Yesterday I ran across an article in the online dog-lovers magazine, Keep the Tail Wagging, talking about Mother’s Day for “fur-moms”. This fur-momma gave a list of the best gifts her boyfriend could give her for Mother’s Day, as a way to say “thanks” for taking such great care of their pets. She ended it with the question: what would you want for “Fur Mother’s Day”?
Anything I want?! Well there’s so many things, I’m not sure where to begin.
No. I am sure.
Number 1: A few more pictures where my dog(s) and I BOTH look nice.
Number 2: It would be nice to hear how my previous fosters are doing.
Number 3: I’d love for Lana to not destroy something or go through my garbage, for like a week.
Number 4: Maybe she could be a little less obnoxious at dinner, too.
And number 5, the one I want more than all the rest combined: A home for Brody (maybe even someone I know?!).
If you’re on our fan page, I’m sure you’ve already seen this image of Brody. The amazing Karen, the head of Aussie and Me, posted it on my Facebook wall on Friday. The vet’s office wrote the caption: Brody has gotten through his heartworm treatment and he will be staying a few more days at the vet’s office for monitoring. He had a visitor stop by to spend some time with him today and it is said that Brody just wasn’t his happy self. It was evident that the treatment has taken a toll on him. Feel better Brody and get some rest. You deserve to take the time you need.
Karen reiterated: Brody is having a tough time with his heartworm treatment but will be ok. He misses you very much. … He is really sad.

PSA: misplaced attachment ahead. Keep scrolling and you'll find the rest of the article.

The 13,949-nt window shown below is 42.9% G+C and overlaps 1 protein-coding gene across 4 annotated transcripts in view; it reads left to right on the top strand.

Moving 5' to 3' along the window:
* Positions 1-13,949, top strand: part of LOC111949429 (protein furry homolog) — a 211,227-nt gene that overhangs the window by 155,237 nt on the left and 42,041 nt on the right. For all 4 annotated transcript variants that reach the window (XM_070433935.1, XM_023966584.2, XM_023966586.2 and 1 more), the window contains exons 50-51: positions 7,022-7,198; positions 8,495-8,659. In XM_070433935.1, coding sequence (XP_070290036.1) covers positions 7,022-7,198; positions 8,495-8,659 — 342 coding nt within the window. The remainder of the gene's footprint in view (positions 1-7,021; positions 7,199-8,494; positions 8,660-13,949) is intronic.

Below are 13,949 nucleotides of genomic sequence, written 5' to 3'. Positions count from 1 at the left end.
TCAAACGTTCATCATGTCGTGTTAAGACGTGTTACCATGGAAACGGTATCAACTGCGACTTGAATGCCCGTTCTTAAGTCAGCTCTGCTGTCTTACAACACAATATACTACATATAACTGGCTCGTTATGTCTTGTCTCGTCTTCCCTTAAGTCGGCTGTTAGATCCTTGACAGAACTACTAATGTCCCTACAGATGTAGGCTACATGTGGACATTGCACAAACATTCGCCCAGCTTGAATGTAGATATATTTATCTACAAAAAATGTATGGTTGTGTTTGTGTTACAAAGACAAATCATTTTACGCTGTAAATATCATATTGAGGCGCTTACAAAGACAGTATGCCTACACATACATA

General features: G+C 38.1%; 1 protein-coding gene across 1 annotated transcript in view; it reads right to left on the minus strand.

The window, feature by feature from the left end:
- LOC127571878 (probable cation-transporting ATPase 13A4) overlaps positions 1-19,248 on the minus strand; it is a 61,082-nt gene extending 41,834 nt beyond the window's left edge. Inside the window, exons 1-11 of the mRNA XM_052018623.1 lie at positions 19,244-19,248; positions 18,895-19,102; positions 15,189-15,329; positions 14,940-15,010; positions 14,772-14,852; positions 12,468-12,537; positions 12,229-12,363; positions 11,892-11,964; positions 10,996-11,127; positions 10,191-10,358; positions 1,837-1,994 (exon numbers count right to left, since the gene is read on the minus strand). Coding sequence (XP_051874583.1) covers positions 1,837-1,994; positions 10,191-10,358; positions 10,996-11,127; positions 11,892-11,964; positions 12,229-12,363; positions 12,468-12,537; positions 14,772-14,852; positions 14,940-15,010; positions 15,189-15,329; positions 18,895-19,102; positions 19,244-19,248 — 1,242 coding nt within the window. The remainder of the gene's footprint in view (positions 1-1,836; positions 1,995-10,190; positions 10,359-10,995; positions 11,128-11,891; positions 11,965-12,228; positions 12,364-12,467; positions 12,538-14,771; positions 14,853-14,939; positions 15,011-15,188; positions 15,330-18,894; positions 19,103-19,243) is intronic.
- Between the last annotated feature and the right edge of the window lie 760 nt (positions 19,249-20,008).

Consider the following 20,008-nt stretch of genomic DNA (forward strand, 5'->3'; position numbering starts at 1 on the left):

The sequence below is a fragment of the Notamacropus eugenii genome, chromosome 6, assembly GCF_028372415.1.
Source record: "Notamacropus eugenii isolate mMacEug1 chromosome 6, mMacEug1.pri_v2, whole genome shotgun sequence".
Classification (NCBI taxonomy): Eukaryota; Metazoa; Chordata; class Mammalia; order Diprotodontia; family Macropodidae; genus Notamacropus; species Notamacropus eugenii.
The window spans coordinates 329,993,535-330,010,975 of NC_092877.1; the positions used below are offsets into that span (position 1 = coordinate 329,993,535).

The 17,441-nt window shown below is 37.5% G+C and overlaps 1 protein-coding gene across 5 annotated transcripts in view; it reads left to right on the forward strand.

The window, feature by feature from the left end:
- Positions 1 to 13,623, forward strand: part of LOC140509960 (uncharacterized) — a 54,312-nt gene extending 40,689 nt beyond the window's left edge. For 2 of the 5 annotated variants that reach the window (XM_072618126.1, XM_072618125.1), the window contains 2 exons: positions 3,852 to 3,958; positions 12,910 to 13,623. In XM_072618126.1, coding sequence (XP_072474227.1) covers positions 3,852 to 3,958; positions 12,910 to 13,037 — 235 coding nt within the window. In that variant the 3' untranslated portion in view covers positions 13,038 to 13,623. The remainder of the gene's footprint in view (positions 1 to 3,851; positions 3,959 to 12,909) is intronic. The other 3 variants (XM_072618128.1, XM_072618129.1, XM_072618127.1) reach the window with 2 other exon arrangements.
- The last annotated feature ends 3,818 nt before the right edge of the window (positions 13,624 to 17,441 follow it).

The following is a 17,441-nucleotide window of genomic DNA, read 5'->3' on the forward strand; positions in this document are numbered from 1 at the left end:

My poor baby boy. I’m not there to comfort him when he feels sick and alone. He misses us, and we miss him, too. And that’s just not a good thing to hear in time for Mother’s Day. Even if I’m not a “real” mother.
What mother doesn’t want the best for her kids? Of course I wish my home could be his forever home. But this is Mother’s Day, not Christmas. There are no miracles that would make that work. There are just long-awaited “thank you”s for a lifetime of love and devotion. Or, in the case of a foster mom, enough love and devotion to make up for the bad parts of their lives we weren’t able to fix and last until long after they are gone.
They need us mothers and fathers. They are always thankful. They show us every day. Though Brody won’t be back until after Mother’s Day is over, every day will feel like Mother’s Day after he returns. Because that’s the kind of dog he is. He looks at you and you know he is grateful. You know he is devoted. He immediately finds a place in your heart and stays there. So next Mother’s Day, when he has a real “mom”, I’ll still think about him, just as I think about the others.
And I’ll also be grateful to the family who takes them into their home, to love him, to dote on him, to care for him until he dies.
What I really want for Mother’s Day is for Brody to find a family, and to thank each and every “mother” (and “father”) who has adopted one of my previous fosters. They may not be able to say Happy Mother’s Day, but I can.
Happy Mother’s Day to you, the women who love and cherish the fur-kids I used to raise.